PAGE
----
Book an Offsite Meeting with Roam

what is a strategic planning meeting

An effective strategic planning meeting can boost business performance, align team members, and strengthen the company’s position in the industry. Roam makes it easy to host these important meetings by providing companies with access to unique and all-inclusive meeting rooms for businesses of all sizes.

From complimentary tech amenities to an on-site team available to help you with your daily needs, Roam is here to assist with stress-free planning so you can focus on the important things. View available meeting rooms today or request a room online .

The Strategic Planning Process in 4 Steps

To guide you through the strategic planning process, we created this 4 step process you can use with your team. we’ll cover the basic definition of strategic planning, what core elements you should include, and actionable steps to build your strategic plan..

Free Strategic Planning Guide

What is Strategic Planning?

Strategic Planning is when a process where organizations define a bold vision and create a plan with objectives and goals to reach that future. A great strategic plan defines where your organization is going, how you’ll win, who must do what, and how you’ll review and adapt your strategy development.

A strategic plan or a business strategic plan should include the following:

  • Your organization’s vision organization’s vision of the future.
  • A clearly Articulated mission and values statement.
  • A current state assessment that evaluates your competitive environment, new opportunities, and new threats.
  • What strategic challenges you face.
  • A growth strategy and outlined market share.
  • Long-term strategic goals.
  • An annual plan with SMART goals or OKRs to support your strategic goals.
  • Clear measures, key performance indicators, and data analytics to measure progress.
  • A clear strategic planning cycle, including how you’ll review, refresh, and recast your plan every quarter.

Strategic Planning Video - What is Strategic Planning?

Overview of the Strategic Planning Process:

The strategic management process involves taking your organization on a journey from point A (where you are today) to point B (your vision of the future).

Part of that journey is the strategy built during strategic planning, and part of it is execution during the strategic management process. A good strategic plan dictates “how” you travel the selected road.

Effective execution ensures you are reviewing, refreshing, and recalibrating your strategy to reach your destination. The planning process should take no longer than 90 days. But, move at a pace that works best for you and your team and leverage this as a resource.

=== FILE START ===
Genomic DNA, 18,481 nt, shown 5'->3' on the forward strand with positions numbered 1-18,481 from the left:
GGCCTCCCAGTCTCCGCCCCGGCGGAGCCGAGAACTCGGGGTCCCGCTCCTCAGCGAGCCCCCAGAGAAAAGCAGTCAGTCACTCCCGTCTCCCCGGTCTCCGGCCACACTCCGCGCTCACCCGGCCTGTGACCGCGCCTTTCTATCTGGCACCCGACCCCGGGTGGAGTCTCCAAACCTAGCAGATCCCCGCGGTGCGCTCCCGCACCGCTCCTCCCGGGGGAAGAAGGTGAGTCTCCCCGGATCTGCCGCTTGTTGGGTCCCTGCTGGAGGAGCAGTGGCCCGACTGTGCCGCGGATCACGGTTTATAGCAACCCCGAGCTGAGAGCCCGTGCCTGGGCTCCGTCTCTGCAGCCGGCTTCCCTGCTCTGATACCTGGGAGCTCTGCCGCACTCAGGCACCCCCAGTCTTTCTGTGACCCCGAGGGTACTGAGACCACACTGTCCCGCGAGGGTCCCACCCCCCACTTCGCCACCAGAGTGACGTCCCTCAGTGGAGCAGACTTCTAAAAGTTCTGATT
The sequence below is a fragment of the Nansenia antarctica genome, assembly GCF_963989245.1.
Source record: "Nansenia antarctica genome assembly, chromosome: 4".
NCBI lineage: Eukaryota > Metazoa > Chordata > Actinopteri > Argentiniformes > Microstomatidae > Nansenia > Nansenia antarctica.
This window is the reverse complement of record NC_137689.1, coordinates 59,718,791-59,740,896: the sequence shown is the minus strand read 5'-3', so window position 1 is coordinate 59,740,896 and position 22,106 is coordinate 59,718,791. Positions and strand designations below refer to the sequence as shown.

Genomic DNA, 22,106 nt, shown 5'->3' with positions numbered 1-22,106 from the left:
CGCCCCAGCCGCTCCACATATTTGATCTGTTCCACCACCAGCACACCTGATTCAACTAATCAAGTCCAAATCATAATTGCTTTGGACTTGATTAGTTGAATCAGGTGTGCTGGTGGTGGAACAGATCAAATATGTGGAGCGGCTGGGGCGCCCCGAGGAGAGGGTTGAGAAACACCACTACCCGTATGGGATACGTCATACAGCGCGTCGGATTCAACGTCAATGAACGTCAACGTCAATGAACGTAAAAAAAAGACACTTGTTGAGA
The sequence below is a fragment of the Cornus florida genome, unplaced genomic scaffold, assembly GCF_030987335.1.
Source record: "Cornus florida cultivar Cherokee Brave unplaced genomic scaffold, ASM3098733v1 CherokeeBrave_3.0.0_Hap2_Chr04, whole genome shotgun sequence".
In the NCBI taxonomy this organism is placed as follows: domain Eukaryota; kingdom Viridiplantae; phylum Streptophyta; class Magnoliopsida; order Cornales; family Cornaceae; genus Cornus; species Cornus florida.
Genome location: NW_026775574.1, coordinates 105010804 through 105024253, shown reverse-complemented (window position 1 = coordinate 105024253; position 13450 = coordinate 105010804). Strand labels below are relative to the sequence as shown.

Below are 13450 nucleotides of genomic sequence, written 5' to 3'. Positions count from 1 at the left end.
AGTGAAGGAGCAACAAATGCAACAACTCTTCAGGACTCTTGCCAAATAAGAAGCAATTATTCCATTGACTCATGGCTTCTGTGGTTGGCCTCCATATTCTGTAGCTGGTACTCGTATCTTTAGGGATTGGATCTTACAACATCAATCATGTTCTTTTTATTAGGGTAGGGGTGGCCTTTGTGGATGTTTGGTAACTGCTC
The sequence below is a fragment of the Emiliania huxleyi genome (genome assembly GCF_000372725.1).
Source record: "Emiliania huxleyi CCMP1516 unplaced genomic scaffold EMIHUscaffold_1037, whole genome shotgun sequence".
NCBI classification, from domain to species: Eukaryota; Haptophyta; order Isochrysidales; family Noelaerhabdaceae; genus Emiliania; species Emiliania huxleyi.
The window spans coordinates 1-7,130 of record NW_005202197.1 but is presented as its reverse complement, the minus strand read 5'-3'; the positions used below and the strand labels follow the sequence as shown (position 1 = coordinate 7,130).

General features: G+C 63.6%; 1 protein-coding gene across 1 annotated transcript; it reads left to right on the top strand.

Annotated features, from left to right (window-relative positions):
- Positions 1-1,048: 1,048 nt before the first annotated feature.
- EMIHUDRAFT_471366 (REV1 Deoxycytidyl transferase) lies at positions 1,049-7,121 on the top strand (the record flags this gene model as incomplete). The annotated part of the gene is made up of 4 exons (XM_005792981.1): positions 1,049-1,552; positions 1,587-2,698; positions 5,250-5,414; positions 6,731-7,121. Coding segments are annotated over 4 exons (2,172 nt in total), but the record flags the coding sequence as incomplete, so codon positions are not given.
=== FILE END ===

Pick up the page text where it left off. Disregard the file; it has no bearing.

To kick this process off, we recommend 1-2 weeks (1-hour meeting with the Owner/CEO, Strategy Director, and Facilitator (if necessary) to discuss the information collected and direction for continued planning.)

Strategic Planning Guide and Process

Questions to Ask:

  • Who is on your Planning Team? What senior leadership members and key stakeholders are included? Checkout these links you need help finding a strategic planning consultant , someone to facilitate strategic planning , or expert AI strategy consulting .
  • Who will be the business process owner (Strategy Director) of planning in your organization?
  • Fast forward 12 months from now, what do you want to see differently in your organization as a result of your strategic plan and implementation?
  • Planning team members are informed of their roles and responsibilities.
  • A strategic planning schedule is established.
  • Existing planning information and secondary data collected.

Action Grid:

Overview of the Strategic Planning Process

Step 1: Determine Organizational Readiness

Set up your plan for success – questions to ask:

  • Are the conditions and criteria for successful planning in place at the current time? Can certain pitfalls be avoided?
  • Is this the appropriate time for your organization to initiate a planning process? Yes or no? If no, where do you go from here?

Step 2: Develop Your Team & Schedule

Who is going to be on your planning team? You need to choose someone to oversee the strategy implementation (Chief Strategy Officer or Strategy Director) and strategic management of your plan? You need some of the key individuals and decision makers for this team. It should be a small group of approximately 12-15 people.